Summer of British Film on BBC Two

From Gandhi, Four Weddings And A Funeral, to Brief Encounter and Bend It Like Beckham, Britain has been a major player in world cinema for over 100 years and continues to produce award-winning talent.

The Summer Of British Film on BBC Two is a season dedicated to home grown cinema, encompassing all genres from thriller and comedy to the kitchen sink drama.

This unique television event celebrates the rich heritage of British film and has at its centrepiece British Film Forever a seven-part primetime series for BBC Two.

Jessica Hynes (Shaun Of The Dead) guides us through the series examining British film by genre, with highlights from over 200 exclusive interviews from leading actors and directors including Sir Michael Caine, Sir Anthony Hopkins, Kate Winslet, Ewan McGregor, Gurinder Chadha and Richard Curtis.

The series is being made with the support of the British Film Institute and the UK Film Council.

As well as being an enjoyable romp through the greatest films and stars, the series looks at what makes British films unique and what they reveal about British culture.

To complement British Film Forever, BBC Two is dedicating itself to the nation’s finest by screening around 70 British films.

From the premiere of A Cock And Bull Story, through to favourites like Billy Elliot, Gregory’s Girl and From Russia With Love, to classics and rediscoveries, from The 39 Steps, This Sporting Life, Whistle Down The Wind and Witchfinder General.

To celebrate the season, the UK Film Council, in partnership with the BBC, is backing the release of seven of Britain’s greatest films which will play cinemas across the UK on Tuesday’s from 31 July to 11 September.

Playing 136 screens across the UK Film Council’s Lottery funded Digital Screen Network, the season kicks off with the 007 classic Goldfinger on 31 July, followed by David Lean’s Brief Encounter (7 August), John Schlesinger’s Billy Liar (14 August), Laurence Olivier’s Henry V (21 August), Robin Hardy’s The Wicker Man (28 August), Michael Anderson’s The Dam Busters (4 September) and Bruce Robinson’s Withnail And I (11 September).

Bringing a massive increase in film choice for cinema-goers, the Digital Screen Network is a world first initiative created and funded by the UK Film Council.

Arena celebrates the season with a special programme examining the largely forgotten, edgy side of British cinema in the Forties and Fifties.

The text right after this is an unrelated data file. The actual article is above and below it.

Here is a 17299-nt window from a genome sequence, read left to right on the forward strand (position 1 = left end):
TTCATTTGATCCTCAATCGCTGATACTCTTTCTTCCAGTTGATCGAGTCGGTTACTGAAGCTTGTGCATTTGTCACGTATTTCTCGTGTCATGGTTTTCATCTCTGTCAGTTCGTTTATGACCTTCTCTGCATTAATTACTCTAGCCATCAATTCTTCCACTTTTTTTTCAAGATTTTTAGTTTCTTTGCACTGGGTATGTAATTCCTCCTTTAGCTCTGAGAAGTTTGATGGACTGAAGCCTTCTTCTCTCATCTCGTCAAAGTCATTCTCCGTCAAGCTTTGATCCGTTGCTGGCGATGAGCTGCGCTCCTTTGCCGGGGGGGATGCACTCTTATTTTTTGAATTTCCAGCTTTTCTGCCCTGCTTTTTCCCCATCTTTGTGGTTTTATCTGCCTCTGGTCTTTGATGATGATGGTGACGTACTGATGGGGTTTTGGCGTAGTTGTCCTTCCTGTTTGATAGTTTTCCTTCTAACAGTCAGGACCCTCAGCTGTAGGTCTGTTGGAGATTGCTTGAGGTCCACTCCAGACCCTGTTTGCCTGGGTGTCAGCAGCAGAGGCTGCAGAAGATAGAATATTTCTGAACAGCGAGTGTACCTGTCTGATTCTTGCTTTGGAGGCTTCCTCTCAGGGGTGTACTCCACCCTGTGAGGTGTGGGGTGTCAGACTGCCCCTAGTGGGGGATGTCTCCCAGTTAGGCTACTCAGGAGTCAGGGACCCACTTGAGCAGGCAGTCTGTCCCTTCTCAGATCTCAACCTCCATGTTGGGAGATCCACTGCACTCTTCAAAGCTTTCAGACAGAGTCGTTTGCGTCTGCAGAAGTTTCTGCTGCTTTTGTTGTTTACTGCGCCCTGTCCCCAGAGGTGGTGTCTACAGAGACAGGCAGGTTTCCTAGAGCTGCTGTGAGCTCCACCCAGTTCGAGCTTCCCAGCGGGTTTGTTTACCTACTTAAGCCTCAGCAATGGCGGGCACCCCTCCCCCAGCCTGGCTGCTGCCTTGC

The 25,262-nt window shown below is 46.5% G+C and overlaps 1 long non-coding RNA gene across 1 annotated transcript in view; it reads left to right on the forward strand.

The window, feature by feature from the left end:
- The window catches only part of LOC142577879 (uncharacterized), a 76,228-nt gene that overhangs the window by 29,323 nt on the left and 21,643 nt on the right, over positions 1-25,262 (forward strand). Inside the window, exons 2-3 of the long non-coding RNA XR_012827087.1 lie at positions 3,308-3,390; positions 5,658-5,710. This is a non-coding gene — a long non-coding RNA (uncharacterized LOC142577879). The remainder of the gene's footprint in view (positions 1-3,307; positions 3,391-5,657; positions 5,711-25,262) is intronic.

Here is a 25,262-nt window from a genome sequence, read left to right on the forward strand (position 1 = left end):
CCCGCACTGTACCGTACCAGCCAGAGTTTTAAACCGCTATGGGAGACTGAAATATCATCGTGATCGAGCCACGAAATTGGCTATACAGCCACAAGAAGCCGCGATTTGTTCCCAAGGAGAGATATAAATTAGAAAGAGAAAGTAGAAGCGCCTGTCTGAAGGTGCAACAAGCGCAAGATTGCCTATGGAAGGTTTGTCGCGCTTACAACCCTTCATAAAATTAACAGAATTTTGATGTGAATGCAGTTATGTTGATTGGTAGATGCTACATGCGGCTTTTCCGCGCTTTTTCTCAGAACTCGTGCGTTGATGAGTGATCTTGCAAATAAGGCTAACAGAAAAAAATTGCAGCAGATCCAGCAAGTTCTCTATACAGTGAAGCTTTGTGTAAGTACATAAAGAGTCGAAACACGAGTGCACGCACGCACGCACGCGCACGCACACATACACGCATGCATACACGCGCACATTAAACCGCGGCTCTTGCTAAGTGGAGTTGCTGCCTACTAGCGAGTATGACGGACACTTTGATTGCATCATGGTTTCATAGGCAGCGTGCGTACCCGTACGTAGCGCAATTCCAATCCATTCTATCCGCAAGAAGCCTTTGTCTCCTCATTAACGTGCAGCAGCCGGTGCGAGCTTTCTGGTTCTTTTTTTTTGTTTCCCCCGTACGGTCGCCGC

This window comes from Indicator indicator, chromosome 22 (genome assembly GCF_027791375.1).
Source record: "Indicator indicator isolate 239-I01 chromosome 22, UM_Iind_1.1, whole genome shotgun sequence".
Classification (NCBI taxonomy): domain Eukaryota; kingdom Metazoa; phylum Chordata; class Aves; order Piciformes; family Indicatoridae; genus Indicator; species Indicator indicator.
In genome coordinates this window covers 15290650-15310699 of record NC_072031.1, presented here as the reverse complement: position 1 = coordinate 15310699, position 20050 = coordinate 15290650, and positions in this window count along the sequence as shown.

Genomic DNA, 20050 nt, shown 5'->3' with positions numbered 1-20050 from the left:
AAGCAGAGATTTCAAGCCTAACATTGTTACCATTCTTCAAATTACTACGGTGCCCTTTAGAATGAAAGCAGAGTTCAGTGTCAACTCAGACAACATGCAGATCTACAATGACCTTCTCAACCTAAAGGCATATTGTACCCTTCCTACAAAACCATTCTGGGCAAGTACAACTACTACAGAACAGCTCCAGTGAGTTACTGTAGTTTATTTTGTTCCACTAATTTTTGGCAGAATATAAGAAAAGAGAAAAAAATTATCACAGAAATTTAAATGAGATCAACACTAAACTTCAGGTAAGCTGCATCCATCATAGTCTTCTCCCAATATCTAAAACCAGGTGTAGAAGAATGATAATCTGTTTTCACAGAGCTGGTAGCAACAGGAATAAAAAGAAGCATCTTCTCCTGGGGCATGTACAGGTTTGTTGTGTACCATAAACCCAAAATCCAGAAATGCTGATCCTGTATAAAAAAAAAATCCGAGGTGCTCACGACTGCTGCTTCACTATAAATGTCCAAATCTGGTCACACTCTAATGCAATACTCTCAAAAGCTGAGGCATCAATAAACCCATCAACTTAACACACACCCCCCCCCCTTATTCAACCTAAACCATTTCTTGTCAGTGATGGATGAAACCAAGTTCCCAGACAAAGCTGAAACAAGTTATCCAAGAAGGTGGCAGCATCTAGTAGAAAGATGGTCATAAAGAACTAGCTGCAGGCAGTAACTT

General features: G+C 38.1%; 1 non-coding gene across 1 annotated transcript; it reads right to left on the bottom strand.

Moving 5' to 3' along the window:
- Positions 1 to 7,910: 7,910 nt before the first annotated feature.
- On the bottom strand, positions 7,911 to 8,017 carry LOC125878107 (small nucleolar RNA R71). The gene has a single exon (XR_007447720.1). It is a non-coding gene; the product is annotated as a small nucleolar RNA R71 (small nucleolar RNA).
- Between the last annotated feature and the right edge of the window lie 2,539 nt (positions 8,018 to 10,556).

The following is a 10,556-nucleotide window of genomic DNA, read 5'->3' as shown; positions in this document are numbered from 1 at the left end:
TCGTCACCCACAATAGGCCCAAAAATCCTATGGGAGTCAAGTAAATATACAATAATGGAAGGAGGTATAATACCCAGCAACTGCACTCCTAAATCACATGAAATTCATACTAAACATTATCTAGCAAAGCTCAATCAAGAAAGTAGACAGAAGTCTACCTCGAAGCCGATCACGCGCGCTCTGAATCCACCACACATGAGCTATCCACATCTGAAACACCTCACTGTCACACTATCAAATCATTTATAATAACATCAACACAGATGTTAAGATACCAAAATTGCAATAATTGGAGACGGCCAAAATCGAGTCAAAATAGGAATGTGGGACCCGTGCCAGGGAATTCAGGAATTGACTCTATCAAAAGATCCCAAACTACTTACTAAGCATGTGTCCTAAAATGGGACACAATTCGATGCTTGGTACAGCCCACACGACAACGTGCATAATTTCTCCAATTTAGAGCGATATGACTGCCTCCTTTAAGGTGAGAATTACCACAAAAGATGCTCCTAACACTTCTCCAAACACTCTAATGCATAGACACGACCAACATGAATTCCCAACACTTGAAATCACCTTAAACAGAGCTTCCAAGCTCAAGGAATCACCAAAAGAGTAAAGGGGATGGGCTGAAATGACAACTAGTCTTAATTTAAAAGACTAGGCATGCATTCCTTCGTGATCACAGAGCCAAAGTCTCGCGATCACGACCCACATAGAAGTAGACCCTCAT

Dark melodramas, crime films and horror shockers of these years, almost all of which were derided by contemporary critics, reveal a flamboyant, sometimes spectacular, poetic, perverse, and surprisingly sexy cinema.

This is also a cinema of great feeling and emotional complexity, dealing with the difficulties and occasional traumas of women and men as they come to terms with the post-war world.

And it is a cinema that is centrally and compellingly about Britain and the British, about our ideas of whom we were and who we are.

Among the key films featured are the mystical wartime story A Canterbury Tale (1944), the noir classic They Made Me A Fugitive (1947), the bizarre melodrama Madonna Of The Seven Moons (1944), the taut kidnap drama Obsession (1948) and the gritty, edgy Hell Drivers (1957).

People also have the chance to celebrate British cinema by creating their own versions of classic films. Users can submit their films through the BBC Mini Movies group www.youtube.com/group/bbcminimovies with favourites being showcased on the BBC’s website bbc.co.uk/britishfilm.

Other users can rate and comment on the films, and pick up tips on creating their own mini movies, the best of which will feature on BBC Two during the season.

From mid-July the website will also feature exclusive video clips from British Film Forever, background information about the films within the season and comprehensive listings for films shown on TV and in cinemas across the UK.

CBBC began celebrating earlier this summer with CBBC me and my movie, a new children’s film-making project with free online resources and summer events taking place across the country.

Children can enter their home-made films into a special CBBC me and my movie award, in association with BAFTA where short-listed nominees will be invited to attend the prestigious Children’s BAFTA Awards ceremony on 25 November.

Children’s films are available to view online in the CBBC me and my movie gallery.

The Summer Of British Film also includes special editions of The Culture Show, The Money Programme and The Proms – which pays tribute to classic British Film with the themes from The Red Shoes, Laurence Of Arabia and Harry Potter among many others, and is hosted by special guest presenter Richard E Grant, with guest star Lord Richard Attenborough.

About the author

  • BBC One
  • BBC Two
  • BBC Three
  • ITV1
  • ITV2
  • 4
  • E4
  • Film4
  • More4
  • Five
  • Fiver
  • Sky1